January 21, 2015


Football's Joker : Why Bill Belichick and his antics make the NFL a better place. (Luke O'Neil, 1/21/15, Slate)

Belichick is a bit less emphatic in his anarchist glee, but it's still exceedingly apparent in the form of his often-playful in-game manipulations. The team's victory over the Baltimore Ravens two weekends ago brought another round of accusations of cheating against the coach, simply for using a wonky offensive line formation. Those who've long followed Belichick know that he must have delighted in unfurling this perfectly legal play and having it portrayed as a grand deception, simply because it was something no one had ever thought of before. After a certain level of success, there's nothing left for a villain to do besides start seeing what he can get away with. Remember his unshelving a dropkick on an extra point by Doug Flutie in 2006? That play hadn't been successfully completed in more than 60 years, partly because there's no need for it with modern kickers, but also because it's just sort of goofy. For Belichick, that was the point. How about employing receivers as defensive backs, or linemen as receivers? Or consider his constant gamesmanship when it comes to the injury report, or his turning the NFL into a real-life video game in the record-breaking 2007 season, seemingly as a middle finger to those who accused him of cheating after the Spygate scandal, yet another one of his wacky schemes. Watching Belichick coach is like a real-life version of "Breaking Madden." He pushes at the edges of the sport to see what will break, partially because it ends up highlighting the absurdities of the NFL's byzantine rule book, but also, quite simply, because it's fun.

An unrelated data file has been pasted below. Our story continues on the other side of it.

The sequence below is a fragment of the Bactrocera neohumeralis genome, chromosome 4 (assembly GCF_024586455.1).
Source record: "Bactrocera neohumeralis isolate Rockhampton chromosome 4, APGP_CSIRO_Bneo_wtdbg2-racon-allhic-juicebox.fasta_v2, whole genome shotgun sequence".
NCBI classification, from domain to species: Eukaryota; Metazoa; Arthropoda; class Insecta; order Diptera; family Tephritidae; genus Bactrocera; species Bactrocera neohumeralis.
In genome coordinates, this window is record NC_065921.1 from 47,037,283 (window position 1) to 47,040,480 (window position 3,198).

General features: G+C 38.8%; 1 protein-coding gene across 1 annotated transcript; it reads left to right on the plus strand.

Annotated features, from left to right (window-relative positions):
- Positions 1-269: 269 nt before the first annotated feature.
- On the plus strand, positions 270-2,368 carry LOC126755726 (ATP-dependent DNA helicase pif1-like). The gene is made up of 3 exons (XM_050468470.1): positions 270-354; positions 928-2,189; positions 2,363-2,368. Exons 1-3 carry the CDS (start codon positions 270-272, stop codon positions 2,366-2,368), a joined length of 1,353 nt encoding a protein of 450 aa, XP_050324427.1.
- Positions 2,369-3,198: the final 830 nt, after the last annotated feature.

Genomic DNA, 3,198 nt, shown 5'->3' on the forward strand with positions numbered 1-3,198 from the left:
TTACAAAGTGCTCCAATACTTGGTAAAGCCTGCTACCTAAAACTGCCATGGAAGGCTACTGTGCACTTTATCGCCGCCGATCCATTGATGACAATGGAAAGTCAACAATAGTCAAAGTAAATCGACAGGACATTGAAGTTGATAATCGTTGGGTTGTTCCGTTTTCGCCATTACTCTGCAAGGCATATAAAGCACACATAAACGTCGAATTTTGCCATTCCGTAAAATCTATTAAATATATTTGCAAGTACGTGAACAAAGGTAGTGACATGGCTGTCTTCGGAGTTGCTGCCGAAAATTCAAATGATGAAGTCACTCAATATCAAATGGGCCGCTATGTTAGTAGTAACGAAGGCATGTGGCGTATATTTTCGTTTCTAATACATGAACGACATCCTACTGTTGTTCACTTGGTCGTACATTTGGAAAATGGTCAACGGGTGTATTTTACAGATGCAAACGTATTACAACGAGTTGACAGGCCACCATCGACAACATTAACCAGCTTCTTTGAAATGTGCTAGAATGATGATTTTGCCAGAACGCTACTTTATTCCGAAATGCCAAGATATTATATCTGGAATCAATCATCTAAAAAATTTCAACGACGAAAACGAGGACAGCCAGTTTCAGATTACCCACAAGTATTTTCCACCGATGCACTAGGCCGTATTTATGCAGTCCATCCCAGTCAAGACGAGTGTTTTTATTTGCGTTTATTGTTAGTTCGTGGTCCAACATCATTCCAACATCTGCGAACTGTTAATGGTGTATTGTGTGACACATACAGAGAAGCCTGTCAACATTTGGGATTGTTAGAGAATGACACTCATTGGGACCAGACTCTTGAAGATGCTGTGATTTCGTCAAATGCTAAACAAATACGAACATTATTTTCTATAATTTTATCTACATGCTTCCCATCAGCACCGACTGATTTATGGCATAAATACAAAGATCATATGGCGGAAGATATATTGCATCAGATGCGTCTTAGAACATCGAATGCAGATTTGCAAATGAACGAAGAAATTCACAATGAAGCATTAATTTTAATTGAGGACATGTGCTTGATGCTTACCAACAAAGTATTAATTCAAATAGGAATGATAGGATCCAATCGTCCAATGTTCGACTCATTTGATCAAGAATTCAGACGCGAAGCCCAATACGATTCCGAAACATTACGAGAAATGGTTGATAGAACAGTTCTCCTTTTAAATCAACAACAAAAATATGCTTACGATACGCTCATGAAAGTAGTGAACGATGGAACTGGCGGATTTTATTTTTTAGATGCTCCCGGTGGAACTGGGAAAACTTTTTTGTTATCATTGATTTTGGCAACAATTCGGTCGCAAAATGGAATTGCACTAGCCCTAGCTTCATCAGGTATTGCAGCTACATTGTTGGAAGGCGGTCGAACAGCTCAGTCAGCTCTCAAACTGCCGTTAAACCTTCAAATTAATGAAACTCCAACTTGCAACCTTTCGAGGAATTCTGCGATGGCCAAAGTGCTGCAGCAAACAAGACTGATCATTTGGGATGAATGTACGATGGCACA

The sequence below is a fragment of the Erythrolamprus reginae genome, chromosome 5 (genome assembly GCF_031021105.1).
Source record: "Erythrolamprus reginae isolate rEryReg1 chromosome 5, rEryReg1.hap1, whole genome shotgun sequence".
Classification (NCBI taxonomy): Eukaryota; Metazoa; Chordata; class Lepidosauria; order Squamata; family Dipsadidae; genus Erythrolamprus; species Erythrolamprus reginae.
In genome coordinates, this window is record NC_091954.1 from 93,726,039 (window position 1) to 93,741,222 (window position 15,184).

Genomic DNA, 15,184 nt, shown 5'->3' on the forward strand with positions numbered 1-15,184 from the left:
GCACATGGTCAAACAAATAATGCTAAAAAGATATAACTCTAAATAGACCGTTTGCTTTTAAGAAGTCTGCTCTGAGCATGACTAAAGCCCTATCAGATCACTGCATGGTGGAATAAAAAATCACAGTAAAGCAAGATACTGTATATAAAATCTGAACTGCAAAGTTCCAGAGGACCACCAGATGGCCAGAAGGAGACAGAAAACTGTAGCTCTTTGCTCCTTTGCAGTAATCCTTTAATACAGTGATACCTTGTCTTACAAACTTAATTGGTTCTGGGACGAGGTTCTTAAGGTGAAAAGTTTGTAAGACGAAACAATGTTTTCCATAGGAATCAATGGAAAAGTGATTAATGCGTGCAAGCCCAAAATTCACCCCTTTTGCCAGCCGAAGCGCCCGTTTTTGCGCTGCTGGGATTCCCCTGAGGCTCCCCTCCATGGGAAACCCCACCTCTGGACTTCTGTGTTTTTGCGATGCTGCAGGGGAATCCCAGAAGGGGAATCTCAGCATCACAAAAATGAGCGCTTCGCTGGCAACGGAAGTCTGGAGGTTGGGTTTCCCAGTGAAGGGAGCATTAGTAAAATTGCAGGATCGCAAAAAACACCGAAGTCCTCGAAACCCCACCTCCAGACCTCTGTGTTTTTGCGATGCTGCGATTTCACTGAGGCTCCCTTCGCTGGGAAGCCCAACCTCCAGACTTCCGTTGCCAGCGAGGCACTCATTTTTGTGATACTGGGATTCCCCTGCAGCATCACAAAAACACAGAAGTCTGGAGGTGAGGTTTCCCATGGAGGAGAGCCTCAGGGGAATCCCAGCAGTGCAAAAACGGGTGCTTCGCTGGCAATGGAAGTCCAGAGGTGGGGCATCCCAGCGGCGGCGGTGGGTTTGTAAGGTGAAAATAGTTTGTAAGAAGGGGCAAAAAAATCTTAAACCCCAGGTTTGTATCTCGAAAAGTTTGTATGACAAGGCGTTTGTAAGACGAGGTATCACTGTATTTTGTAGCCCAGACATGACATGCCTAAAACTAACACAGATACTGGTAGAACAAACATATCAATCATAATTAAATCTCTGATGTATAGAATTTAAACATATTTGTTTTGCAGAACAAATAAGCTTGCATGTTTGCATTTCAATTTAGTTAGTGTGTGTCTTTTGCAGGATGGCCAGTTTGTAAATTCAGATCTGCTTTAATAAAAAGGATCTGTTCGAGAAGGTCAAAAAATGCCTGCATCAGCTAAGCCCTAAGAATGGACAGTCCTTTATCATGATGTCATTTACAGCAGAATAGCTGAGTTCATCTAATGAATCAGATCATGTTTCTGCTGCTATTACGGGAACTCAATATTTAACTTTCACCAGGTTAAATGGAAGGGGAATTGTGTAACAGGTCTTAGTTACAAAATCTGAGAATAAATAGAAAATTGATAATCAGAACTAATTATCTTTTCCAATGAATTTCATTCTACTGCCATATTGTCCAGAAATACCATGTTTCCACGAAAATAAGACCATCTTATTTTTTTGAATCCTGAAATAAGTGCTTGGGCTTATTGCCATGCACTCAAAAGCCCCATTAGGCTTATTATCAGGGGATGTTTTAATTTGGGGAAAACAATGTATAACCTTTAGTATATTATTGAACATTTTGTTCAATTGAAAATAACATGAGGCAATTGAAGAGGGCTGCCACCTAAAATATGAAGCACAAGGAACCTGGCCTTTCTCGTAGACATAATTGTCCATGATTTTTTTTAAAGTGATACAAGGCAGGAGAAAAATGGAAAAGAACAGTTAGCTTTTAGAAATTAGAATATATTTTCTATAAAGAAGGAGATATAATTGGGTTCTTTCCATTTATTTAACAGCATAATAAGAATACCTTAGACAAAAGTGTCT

Heroes are admirable, we tell ourselves, but in sports, and in fiction, what they're really about is regressing to the status quo. They represent a conservative outlook, in which balance must be restored, order reinforced, rules upheld. Villains, on the other hand, want to change things. We may not always admire the methods they use to do it, but the journey requires them to be more imaginative and creative along the way. Some men simply want to watch the world burn.

The League has depended on drug use/abuse since at least the '60s, but ball inflation is supposed to be a major transgression?

Posted by at January 21, 2015 7:07 PM

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